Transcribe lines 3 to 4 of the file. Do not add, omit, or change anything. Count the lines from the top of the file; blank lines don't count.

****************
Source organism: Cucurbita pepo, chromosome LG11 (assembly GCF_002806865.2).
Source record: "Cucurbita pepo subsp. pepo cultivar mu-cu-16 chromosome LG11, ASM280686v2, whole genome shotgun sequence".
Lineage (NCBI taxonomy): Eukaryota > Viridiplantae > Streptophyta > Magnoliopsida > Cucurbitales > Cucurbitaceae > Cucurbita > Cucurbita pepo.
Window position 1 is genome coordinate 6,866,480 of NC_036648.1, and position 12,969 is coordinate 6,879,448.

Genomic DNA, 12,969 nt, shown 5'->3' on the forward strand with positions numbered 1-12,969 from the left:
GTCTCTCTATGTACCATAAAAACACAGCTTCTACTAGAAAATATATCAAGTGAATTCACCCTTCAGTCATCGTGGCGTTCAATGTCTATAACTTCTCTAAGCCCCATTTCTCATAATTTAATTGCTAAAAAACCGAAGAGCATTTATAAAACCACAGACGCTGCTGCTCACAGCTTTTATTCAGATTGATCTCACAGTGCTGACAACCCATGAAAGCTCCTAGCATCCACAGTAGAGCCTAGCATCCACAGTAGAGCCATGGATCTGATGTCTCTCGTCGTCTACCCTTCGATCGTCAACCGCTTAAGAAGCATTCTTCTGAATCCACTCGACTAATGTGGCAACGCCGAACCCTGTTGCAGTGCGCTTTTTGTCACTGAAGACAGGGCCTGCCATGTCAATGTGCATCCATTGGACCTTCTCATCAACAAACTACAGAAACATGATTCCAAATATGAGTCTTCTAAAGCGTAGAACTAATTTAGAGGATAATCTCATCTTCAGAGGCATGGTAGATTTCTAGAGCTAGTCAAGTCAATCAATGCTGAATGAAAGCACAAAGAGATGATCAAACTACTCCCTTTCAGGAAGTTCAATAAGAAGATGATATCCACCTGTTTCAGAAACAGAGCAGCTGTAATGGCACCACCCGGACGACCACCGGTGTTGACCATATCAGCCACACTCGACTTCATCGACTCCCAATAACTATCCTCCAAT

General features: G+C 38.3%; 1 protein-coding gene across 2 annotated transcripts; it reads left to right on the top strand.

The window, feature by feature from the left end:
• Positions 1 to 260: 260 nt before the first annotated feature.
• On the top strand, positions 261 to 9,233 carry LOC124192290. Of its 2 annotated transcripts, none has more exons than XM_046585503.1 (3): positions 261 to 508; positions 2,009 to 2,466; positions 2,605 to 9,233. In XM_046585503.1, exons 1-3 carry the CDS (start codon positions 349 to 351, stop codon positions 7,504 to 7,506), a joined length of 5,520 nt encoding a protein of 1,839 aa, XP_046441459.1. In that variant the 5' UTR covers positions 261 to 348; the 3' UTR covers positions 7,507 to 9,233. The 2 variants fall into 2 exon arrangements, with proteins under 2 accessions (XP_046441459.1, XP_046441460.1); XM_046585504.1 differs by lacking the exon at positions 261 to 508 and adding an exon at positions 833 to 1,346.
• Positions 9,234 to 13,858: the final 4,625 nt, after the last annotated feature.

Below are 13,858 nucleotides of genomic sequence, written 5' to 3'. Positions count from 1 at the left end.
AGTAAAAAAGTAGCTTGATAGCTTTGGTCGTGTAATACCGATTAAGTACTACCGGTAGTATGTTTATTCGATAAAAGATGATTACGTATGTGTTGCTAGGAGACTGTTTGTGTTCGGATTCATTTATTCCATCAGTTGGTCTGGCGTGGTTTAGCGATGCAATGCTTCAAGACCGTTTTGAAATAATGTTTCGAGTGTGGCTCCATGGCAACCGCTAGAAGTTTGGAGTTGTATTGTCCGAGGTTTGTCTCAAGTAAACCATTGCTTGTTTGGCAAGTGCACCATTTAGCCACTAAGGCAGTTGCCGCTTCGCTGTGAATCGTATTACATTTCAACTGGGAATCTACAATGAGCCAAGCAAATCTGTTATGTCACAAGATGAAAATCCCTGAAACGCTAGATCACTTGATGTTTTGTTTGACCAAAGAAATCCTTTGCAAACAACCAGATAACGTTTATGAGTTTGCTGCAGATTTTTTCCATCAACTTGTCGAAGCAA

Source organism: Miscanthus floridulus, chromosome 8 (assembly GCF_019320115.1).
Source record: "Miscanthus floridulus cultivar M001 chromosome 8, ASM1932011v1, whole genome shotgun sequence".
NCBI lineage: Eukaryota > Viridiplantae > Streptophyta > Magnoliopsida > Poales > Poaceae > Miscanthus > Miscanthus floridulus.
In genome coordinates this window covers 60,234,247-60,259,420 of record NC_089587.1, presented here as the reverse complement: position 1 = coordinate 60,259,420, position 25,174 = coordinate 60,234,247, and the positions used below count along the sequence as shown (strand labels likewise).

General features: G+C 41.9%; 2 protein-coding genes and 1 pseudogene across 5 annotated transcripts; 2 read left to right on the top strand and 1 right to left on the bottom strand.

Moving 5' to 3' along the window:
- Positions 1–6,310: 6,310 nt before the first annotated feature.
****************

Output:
Lineage (NCBI taxonomy): Eukaryota > Viridiplantae > Streptophyta > Magnoliopsida > Cucurbitales > Cucurbitaceae > Cucurbita > Cucurbita pepo.
Window position 1 is genome coordinate 6,866,480 of NC_036648.1, and position 12,969 is coordinate 6,879,448.